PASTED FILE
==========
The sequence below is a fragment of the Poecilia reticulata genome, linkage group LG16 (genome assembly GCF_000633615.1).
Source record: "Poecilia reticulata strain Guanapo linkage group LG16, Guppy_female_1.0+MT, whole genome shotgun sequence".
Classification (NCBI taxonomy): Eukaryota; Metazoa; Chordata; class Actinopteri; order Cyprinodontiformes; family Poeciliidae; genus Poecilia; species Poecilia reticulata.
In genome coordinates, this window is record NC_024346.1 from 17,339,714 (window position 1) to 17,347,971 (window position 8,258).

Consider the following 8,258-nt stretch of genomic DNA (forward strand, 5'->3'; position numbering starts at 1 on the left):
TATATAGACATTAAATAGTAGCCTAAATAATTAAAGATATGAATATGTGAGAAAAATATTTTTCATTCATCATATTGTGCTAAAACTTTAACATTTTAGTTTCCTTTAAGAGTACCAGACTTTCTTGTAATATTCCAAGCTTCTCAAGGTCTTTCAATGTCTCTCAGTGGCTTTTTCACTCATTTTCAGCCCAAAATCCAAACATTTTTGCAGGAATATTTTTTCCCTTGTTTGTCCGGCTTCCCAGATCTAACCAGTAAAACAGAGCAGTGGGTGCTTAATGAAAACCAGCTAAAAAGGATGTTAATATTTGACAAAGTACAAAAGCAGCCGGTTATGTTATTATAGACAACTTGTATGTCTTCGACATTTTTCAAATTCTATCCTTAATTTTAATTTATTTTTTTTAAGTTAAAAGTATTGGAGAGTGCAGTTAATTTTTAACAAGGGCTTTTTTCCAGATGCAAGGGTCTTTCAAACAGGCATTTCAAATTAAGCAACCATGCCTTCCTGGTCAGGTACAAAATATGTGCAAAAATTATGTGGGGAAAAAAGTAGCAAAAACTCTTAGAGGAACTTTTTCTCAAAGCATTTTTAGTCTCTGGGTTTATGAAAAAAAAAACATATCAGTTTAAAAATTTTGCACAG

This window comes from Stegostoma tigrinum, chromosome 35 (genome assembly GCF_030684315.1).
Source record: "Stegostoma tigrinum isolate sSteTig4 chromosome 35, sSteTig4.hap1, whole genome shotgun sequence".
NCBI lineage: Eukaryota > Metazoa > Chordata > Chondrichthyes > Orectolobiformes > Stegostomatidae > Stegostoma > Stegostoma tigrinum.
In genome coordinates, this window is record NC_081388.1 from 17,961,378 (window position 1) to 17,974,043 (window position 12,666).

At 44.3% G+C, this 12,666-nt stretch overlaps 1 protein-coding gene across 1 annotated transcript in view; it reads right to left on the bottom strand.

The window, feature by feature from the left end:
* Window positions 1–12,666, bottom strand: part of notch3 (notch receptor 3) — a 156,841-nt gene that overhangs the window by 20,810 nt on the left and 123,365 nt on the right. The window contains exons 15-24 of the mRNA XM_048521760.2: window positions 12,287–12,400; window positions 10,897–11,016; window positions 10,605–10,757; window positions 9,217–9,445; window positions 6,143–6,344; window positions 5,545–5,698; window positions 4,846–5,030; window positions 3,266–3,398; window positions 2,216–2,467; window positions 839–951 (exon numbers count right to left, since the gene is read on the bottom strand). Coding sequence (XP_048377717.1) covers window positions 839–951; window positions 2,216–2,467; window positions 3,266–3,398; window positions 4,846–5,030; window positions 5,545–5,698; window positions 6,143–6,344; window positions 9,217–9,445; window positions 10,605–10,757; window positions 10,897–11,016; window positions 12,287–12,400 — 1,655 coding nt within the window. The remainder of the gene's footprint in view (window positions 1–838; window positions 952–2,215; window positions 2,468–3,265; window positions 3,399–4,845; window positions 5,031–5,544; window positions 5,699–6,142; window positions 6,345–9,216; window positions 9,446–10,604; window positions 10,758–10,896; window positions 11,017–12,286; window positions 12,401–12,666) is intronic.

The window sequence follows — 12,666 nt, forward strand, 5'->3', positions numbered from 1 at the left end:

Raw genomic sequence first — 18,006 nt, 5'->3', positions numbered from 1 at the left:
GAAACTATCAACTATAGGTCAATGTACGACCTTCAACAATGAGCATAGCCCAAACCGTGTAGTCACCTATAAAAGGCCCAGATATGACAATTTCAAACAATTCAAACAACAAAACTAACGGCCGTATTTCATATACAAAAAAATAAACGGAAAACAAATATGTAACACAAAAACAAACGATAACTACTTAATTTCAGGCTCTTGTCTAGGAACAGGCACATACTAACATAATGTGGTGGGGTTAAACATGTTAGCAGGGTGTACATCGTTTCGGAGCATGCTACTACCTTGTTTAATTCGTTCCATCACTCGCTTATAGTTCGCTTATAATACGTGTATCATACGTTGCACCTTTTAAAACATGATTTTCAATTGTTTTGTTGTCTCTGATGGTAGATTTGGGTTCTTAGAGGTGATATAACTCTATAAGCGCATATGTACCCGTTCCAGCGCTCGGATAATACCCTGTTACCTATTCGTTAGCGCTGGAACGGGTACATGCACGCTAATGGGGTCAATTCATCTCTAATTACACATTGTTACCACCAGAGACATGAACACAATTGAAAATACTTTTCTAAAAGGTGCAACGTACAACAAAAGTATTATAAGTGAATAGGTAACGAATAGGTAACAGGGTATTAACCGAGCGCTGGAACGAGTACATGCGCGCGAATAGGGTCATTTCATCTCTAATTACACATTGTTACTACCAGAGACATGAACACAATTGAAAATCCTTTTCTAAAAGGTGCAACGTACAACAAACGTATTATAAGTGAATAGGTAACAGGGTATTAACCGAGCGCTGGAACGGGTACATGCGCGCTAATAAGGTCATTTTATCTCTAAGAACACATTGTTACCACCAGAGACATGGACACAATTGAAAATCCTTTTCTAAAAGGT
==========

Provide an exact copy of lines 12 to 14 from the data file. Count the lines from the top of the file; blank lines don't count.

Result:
The window, feature by feature from the left end:
* Window positions 1–12,666, bottom strand: part of notch3 (notch receptor 3) — a 156,841-nt gene that overhangs the window by 20,810 nt on the left and 123,365 nt on the right. The window contains exons 15-24 of the mRNA XM_048521760.2: window positions 12,287–12,400; window positions 10,897–11,016; window positions 10,605–10,757; window positions 9,217–9,445; window positions 6,143–6,344; window positions 5,545–5,698; window positions 4,846–5,030; window positions 3,266–3,398; window positions 2,216–2,467; window positions 839–951 (exon numbers count right to left, since the gene is read on the bottom strand). Coding sequence (XP_048377717.1) covers window positions 839–951; window positions 2,216–2,467; window positions 3,266–3,398; window positions 4,846–5,030; window positions 5,545–5,698; window positions 6,143–6,344; window positions 9,217–9,445; window positions 10,605–10,757; window positions 10,897–11,016; window positions 12,287–12,400 — 1,655 coding nt within the window. The remainder of the gene's footprint in view (window positions 1–838; window positions 952–2,215; window positions 2,468–3,265; window positions 3,399–4,845; window positions 5,031–5,544; window positions 5,699–6,142; window positions 6,345–9,216; window positions 9,446–10,604; window positions 10,758–10,896; window positions 11,017–12,286; window positions 12,401–12,666) is intronic.

The window sequence follows — 12,666 nt, forward strand, 5'->3', positions numbered from 1 at the left end: